♦ How To Improve It: Smaller balances on your credit cards can raise your score – if you pay on time. High balances and maxed out credit lines will lower your score. Keep your credit card balance to less than 30-50% of your credit line.
New loans with little payment history may drop your score temporarily because your report will show the recent inquiry into your report to obtain the new debt.
Loans that are closer to being paid off can increase your score because you have a longer track record of paying the installments on time.
3. Length of Credit History. (15% of your score)
♦ The longer you can show a history of meeting your obligations in a timely manner, the higher your score will be.
♦ How To Improve It: This simply takes time. No credit or no no recent credit is not necessarily a good thing. It may seem wise to avoid using credit, or to avoid applying for credit, but it can actually hurt your score if mortgage lenders have no credit history to review.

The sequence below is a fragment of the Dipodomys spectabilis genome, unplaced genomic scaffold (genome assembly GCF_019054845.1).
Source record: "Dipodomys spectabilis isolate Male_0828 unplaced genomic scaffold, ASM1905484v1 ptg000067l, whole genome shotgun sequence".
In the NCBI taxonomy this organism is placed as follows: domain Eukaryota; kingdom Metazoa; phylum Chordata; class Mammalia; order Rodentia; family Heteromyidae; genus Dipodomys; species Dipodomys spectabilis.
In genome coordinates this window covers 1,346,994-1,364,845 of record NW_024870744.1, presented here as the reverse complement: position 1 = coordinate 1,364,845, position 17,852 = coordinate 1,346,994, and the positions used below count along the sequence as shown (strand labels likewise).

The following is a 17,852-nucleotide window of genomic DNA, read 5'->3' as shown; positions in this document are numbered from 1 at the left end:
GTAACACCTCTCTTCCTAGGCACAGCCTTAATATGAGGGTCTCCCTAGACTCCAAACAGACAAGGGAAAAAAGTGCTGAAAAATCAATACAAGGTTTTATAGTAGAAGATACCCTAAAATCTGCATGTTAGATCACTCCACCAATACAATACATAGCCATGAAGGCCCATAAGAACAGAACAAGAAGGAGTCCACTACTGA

4. Types of Credit Accounts.(10% of your score)
♦ A mix of credit accounts is best.
♦ How To Improve It: If you only have one type of credit account, add another type when it makes financial sense to do so. A mix of car loans, personal loans, retail store accounts and major credit cards will improve your score – if you manage them wisely and make the payments on time.
5. Recent Credit Activity. (10% of your score)
♦ Steady credit activity is best.
♦ How To Improve It: If you’ve opened a lot of accounts recently, or applied to open new accounts, it suggests potential financial trouble and can lower your score. The lender will see the inquiry on your report and require a letter of explanation as to why you opened these accounts and whether there are balances that haven’t shown up on your report yet.
However, if you’ve had the same accounts for some time and you repay them on time – even after some payment troubles – your score will eventually go up.
Review Your Credit Report Annually